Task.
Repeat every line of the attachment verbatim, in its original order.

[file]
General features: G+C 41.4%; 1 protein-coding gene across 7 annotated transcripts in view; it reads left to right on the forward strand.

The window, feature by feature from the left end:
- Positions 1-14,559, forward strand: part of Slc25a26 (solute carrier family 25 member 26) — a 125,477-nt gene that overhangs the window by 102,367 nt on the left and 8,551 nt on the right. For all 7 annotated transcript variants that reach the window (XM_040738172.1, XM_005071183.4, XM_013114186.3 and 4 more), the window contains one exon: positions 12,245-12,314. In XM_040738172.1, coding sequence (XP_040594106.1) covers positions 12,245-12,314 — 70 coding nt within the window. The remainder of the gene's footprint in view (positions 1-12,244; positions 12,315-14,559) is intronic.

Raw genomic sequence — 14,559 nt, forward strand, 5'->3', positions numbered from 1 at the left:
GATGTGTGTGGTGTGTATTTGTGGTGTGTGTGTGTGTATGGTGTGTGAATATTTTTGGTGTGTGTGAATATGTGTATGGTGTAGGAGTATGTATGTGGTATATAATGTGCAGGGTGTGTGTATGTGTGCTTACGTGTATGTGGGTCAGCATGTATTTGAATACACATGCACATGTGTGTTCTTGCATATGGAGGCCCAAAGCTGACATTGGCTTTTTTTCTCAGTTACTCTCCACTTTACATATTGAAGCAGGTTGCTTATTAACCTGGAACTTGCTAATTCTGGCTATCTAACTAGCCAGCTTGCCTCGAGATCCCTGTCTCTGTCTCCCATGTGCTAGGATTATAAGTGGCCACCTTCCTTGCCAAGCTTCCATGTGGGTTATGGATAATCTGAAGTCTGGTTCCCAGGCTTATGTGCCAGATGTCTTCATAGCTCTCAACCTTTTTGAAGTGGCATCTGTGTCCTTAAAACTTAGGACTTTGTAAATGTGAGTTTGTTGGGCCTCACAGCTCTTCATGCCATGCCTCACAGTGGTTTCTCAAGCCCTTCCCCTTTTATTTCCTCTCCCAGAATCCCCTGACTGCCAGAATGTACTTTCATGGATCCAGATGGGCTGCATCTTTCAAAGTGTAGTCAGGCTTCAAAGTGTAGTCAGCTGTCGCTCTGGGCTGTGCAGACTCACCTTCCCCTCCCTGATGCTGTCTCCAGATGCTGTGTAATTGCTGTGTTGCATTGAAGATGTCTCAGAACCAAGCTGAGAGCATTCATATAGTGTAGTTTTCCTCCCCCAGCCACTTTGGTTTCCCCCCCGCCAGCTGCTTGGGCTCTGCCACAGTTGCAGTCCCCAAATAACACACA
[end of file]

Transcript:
General features: G+C 41.4%; 1 protein-coding gene across 7 annotated transcripts in view; it reads left to right on the forward strand.

The window, feature by feature from the left end:
- Positions 1-14,559, forward strand: part of Slc25a26 (solute carrier family 25 member 26) — a 125,477-nt gene that overhangs the window by 102,367 nt on the left and 8,551 nt on the right. For all 7 annotated transcript variants that reach the window (XM_040738172.1, XM_005071183.4, XM_013114186.3 and 4 more), the window contains one exon: positions 12,245-12,314. In XM_040738172.1, coding sequence (XP_040594106.1) covers positions 12,245-12,314 — 70 coding nt within the window. The remainder of the gene's footprint in view (positions 1-12,244; positions 12,315-14,559) is intronic.

Raw genomic sequence — 14,559 nt, forward strand, 5'->3', positions numbered from 1 at the left:
GATGTGTGTGGTGTGTATTTGTGGTGTGTGTGTGTGTATGGTGTGTGAATATTTTTGGTGTGTGTGAATATGTGTATGGTGTAGGAGTATGTATGTGGTATATAATGTGCAGGGTGTGTGTATGTGTGCTTACGTGTATGTGGGTCAGCATGTATTTGAATACACATGCACATGTGTGTTCTTGCATATGGAGGCCCAAAGCTGACATTGGCTTTTTTTCTCAGTTACTCTCCACTTTACATATTGAAGCAGGTTGCTTATTAACCTGGAACTTGCTAATTCTGGCTATCTAACTAGCCAGCTTGCCTCGAGATCCCTGTCTCTGTCTCCCATGTGCTAGGATTATAAGTGGCCACCTTCCTTGCCAAGCTTCCATGTGGGTTATGGATAATCTGAAGTCTGGTTCCCAGGCTTATGTGCCAGATGTCTTCATAGCTCTCAACCTTTTTGAAGTGGCATCTGTGTCCTTAAAACTTAGGACTTTGTAAATGTGAGTTTGTTGGGCCTCACAGCTCTTCATGCCATGCCTCACAGTGGTTTCTCAAGCCCTTCCCCTTTTATTTCCTCTCCCAGAATCCCCTGACTGCCAGAATGTACTTTCATGGATCCAGATGGGCTGCATCTTTCAAAGTGTAGTCAGGCTTCAAAGTGTAGTCAGCTGTCGCTCTGGGCTGTGCAGACTCACCTTCCCCTCCCTGATGCTGTCTCCAGATGCTGTGTAATTGCTGTGTTGCATTGAAGATGTCTCAGAACCAAGCTGAGAGCATTCATATAGTGTAGTTTTCCTCCCCCAGCCACTTTGGTTTCCCCCCCGCCAGCTGCTTGGGCTCTGCCACAGTTGCAGTCCCCAAATAACACACA